Sarah’s Health Notes: How Online CBT Helped One Woman Through Lockdown
Filmmaker Emma*, 55, a mother of two and recent grandmother, gave this account of her experience with an online CBT programme recommended by her GP to help manage her feelings of anxiety and depression, which came to a head during the first long lockdown. Initially sceptical, she found that it really helped her to understand and manage the underlying problems.
‘To begin with I seemed to be coping well during lockdown. I’d recently changed jobs and moved to a new city. Although I didn't know many people I made friends in my street (albeit at a distance) and settled into a routine. My older son and his partner had a baby and it was wonderful being a grandmother although, of course, I couldn't touch or hold the baby – or even have them in my house to begin with.
‘Then I lost my job because of Covid and, looking back, that was the tipping point when everything started to fall apart. I’m a highly motivated person usually but when I lost that job, my motivation for everything disappeared. I really didn't want to get out of bed in the mornings. When I finally got up, I couldn't sit still but I didn't want to go outside, which was very unusual for me. I either overate or skipped meals. My sleep was very poor all the time. My thoughts began to be extremely bleak. I couldn't concentrate on anything. I felt anxious all the time and a sort of extreme negativity that I’d never experienced before.
‘Finally, I realised I needed help and booked in to see my doctor. On reflection I think I should have asked for help much earlier but I saw needing help as a failure when everyone around me seemed to be coping.
‘My GP recommended an online CBT (cognitive behavioural therapy) programme called Silver Cloud, an eight-week course,which is recommended by the NHS to help people manage stress, anxiety and depression. Patients have to be referred by their doctor and – be warned - there is quite a long waiting list. The website nhs.uk explains that, at your own pace, you work through a series of topics selected by a therapist to address specific needs. A CBT therapist is assigned to you for X weeks and comments regularly (this seems to vary between weekly and fortnightly).
‘I was very sceptical but I knew I needed help so – reluctantly – I signed up. The programme lays out clearly what to work through – understanding feelings, boosting behaviour, spotting thoughts, challenging them, managing worry and core beliefs. In each section there are examples from people who’ve used the programme, which are helpful.
‘A CBT-trained therapist is allocated to you when you sign up on the programme. The therapist suggests the sections you should work though. As you work through the course, there are boxes for you to put comments and questions, which your personal therapist will then respond to.
‘The first step was that waiting for the motivation to do something doesn't work. Activation comes before motivation so however bad I felt I got out of bed.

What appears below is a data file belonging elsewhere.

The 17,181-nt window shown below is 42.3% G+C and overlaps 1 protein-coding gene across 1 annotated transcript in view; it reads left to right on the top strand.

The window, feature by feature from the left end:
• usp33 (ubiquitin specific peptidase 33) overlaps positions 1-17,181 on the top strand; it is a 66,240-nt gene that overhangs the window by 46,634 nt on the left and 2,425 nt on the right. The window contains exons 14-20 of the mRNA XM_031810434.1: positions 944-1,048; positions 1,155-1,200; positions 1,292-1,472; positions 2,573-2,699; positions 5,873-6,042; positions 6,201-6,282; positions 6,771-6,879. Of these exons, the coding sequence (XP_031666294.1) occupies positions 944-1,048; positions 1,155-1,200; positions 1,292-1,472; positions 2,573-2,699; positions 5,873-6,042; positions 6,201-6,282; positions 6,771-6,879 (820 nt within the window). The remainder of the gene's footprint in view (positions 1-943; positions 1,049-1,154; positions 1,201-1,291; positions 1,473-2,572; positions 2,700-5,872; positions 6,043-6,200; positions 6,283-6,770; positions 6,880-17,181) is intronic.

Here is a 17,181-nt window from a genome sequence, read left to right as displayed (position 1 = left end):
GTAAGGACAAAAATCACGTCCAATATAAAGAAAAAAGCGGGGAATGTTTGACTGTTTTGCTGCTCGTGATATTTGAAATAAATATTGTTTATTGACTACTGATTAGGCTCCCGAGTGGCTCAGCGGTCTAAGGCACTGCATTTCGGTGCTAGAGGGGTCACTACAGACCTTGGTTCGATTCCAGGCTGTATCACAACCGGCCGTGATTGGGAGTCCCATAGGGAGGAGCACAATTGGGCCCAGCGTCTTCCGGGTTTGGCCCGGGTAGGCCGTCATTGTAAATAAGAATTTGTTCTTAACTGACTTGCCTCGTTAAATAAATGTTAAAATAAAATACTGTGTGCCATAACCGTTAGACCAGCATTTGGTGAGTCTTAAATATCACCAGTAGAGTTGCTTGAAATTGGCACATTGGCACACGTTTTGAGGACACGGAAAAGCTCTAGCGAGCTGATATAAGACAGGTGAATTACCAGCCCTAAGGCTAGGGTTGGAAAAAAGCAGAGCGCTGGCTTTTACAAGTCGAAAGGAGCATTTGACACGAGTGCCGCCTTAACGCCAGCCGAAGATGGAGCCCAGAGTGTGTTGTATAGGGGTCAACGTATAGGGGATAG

‘Then I learnt that rewarding myself, rather than punishing, is more helpful in overcoming depression. Rather than feeling I should keep up with people who talked about what they were doing and achieving during lockdown, I learnt that for me getting out of bed in the morning and getting through each day – sometimes hour by hour or even minute by minute – was okay.
‘The programme helped me learn how to “catch” and check unhelpful thoughts – the negative and/or hyper over excited ones. It was a shock to find I had a constant stream of negative thoughts; in fact very, very few positive or even okay ones. I realised my thinking had been like this for a long time – years in fact – and the pandemic, isolation and job loss had acted as a catalyst for the pressure to build up and burst.
‘I understood how intrinsically physical feelings are connected to thoughts in a two-way cycle. How your stomach knots, your throat tightens and your breathing becomes shallow and rapid when something in your thoughts triggers anxiety. I began to notice the situations that would create a ‘hot thought’ such as “it’s all my fault’ or “I’m going to die” that would lead to a huge sense of guilt or fear. That in turn would lead to a physical stress reaction, such as my body speeding up or feeling dizzy, and a mental reaction such as not being able to focus.
‘One section that particularly helped me was understanding those ‘hot thoughts’. I learnt to watch out for those thoughts and where they went. To step in wherever I could before the physical and mental reactions took hold. Sometimes recognising I’m having a thought which is dangerous to me such as “I’m going to die” is enough to stop it or at least not let it escalate into a full-blown panic attack. It takes time to catch and check the hot thought cycle but each time you recognise what’s happening it makes a difference.
‘A light bulb moment was when I learnt that the hot thoughts are based on core beliefs you hold about yourself. My negative core beliefs included ones like “I’ll never work again”, “I’m useless,” “I can’t do anything”, “I’m selfish”, “I’m a bad person”, and, most destructively, “there’s no point to my life”.
‘Discovering and investigating these core beliefs was a real shock but the knowledge helped me a lot. Silver Cloud asks you to write down and/or consider the evidence and your experience of these core beliefs. Are they completely true 100% of the time? When you’ve seen they are not, the next step is to create an alternative and more balanced version of the core beliefs you hold about yourself. That can take time but it gets easier over the weeks and I liked this process a lot. I realised I am not bad and I am not perfect – I’m just human.’
* The name of our reader has been changed.
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